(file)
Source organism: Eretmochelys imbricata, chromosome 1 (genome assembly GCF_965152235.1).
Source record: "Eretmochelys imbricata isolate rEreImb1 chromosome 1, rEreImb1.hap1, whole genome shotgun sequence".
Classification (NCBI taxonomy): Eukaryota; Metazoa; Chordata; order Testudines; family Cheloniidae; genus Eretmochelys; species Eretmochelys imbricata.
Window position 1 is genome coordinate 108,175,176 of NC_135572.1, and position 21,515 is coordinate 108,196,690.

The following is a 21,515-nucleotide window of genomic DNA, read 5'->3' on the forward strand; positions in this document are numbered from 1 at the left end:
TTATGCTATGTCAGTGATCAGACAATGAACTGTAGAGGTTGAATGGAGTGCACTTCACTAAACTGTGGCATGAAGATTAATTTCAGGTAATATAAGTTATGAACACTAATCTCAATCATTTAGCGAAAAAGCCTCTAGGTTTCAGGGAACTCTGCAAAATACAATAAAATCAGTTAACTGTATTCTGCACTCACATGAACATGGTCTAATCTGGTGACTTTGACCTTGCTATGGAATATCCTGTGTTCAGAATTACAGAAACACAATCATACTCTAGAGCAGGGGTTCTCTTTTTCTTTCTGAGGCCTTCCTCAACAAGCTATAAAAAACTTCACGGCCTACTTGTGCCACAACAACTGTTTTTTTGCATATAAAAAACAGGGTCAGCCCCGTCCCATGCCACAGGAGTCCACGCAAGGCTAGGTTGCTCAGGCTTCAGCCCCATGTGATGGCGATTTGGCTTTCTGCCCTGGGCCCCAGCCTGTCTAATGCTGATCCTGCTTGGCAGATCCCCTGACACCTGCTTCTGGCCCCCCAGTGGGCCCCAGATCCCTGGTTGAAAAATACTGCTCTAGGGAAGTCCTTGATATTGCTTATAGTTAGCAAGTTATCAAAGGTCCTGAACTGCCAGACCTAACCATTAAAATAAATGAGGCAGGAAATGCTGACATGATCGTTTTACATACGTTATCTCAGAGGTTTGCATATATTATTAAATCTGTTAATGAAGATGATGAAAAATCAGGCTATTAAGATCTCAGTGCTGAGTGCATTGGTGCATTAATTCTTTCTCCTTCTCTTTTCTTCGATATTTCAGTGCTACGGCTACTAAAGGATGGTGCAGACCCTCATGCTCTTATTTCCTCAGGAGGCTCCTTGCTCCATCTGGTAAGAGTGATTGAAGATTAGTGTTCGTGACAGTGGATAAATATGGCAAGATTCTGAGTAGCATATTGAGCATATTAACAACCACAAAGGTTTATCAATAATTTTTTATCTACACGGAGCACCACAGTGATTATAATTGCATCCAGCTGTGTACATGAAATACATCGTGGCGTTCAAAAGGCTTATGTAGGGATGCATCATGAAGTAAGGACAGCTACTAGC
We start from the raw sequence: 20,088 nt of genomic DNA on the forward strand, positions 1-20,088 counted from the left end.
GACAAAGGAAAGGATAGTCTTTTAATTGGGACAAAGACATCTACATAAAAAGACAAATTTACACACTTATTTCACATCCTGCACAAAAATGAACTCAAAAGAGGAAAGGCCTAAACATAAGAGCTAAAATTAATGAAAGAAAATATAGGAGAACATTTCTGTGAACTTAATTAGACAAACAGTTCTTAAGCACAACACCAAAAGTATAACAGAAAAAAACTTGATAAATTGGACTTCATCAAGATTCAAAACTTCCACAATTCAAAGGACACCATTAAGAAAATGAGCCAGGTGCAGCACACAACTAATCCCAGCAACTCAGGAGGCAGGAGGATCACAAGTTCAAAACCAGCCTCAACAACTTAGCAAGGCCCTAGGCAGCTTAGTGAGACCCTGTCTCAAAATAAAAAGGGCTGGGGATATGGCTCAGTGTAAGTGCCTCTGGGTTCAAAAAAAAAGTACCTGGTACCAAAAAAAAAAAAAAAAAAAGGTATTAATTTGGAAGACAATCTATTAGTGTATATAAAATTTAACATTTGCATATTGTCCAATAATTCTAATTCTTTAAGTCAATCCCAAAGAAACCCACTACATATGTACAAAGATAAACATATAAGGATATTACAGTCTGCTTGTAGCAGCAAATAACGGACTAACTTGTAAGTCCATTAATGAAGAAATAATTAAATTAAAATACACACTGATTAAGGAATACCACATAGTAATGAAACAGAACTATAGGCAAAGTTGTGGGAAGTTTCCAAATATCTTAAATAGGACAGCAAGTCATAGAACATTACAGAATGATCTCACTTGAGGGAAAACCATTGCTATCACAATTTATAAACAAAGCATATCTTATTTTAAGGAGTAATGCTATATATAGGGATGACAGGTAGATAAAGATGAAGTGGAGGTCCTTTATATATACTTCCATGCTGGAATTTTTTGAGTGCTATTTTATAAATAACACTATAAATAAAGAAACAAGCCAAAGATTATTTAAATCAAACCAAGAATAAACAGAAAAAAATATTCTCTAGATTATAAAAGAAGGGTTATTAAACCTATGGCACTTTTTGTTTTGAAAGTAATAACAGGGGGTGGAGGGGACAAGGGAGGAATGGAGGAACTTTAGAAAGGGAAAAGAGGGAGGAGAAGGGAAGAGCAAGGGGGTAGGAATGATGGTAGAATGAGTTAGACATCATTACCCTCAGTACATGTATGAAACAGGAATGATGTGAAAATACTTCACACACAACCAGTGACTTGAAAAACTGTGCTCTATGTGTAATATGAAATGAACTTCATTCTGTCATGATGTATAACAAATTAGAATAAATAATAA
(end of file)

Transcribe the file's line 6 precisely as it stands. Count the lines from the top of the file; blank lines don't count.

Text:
TTATGCTATGTCAGTGATCAGACAATGAACTGTAGAGGTTGAATGGAGTGCACTTCACTAAACTGTGGCATGAAGATTAATTTCAGGTAATATAAGTTATGAACACTAATCTCAATCATTTAGCGAAAAAGCCTCTAGGTTTCAGGGAACTCTGCAAAATACAATAAAATCAGTTAACTGTATTCTGCACTCACATGAACATGGTCTAATCTGGTGACTTTGACCTTGCTATGGAATATCCTGTGTTCAGAATTACAGAAACACAATCATACTCTAGAGCAGGGGTTCTCTTTTTCTTTCTGAGGCCTTCCTCAACAAGCTATAAAAAACTTCACGGCCTACTTGTGCCACAACAACTGTTTTTTTGCATATAAAAAACAGGGTCAGCCCCGTCCCATGCCACAGGAGTCCACGCAAGGCTAGGTTGCTCAGGCTTCAGCCCCATGTGATGGCGATTTGGCTTTCTGCCCTGGGCCCCAGCCTGTCTAATGCTGATCCTGCTTGGCAGATCCCCTGACACCTGCTTCTGGCCCCCCAGTGGGCCCCAGATCCCTGGTTGAAAAATACTGCTCTAGGGAAGTCCTTGATATTGCTTATAGTTAGCAAGTTATCAAAGGTCCTGAACTGCCAGACCTAACCATTAAAATAAATGAGGCAGGAAATGCTGACATGATCGTTTTACATACGTTATCTCAGAGGTTTGCATATATTATTAAATCTGTTAATGAAGATGATGAAAAATCAGGCTATTAAGATCTCAGTGCTGAGTGCATTGGTGCATTAATTCTTTCTCCTTCTCTTTTCTTCGATATTTCAGTGCTACGGCTACTAAAGGATGGTGCAGACCCTCATGCTCTTATTTCCTCAGGAGGCTCCTTGCTCCATCTGGTAAGAGTGATTGAAGATTAGTGTTCGTGACAGTGGATAAATATGGCAAGATTCTGAGTAGCATATTGAGCATATTAACAACCACAAAGGTTTATCAATAATTTTTTATCTACACGGAGCACCACAGTGATTATAATTGCATCCAGCTGTGTACATGAAATACATCGTGGCGTTCAAAAGGCTTATGTAGGGATGCATCATGAAGTAAGGACAGCTACTAGC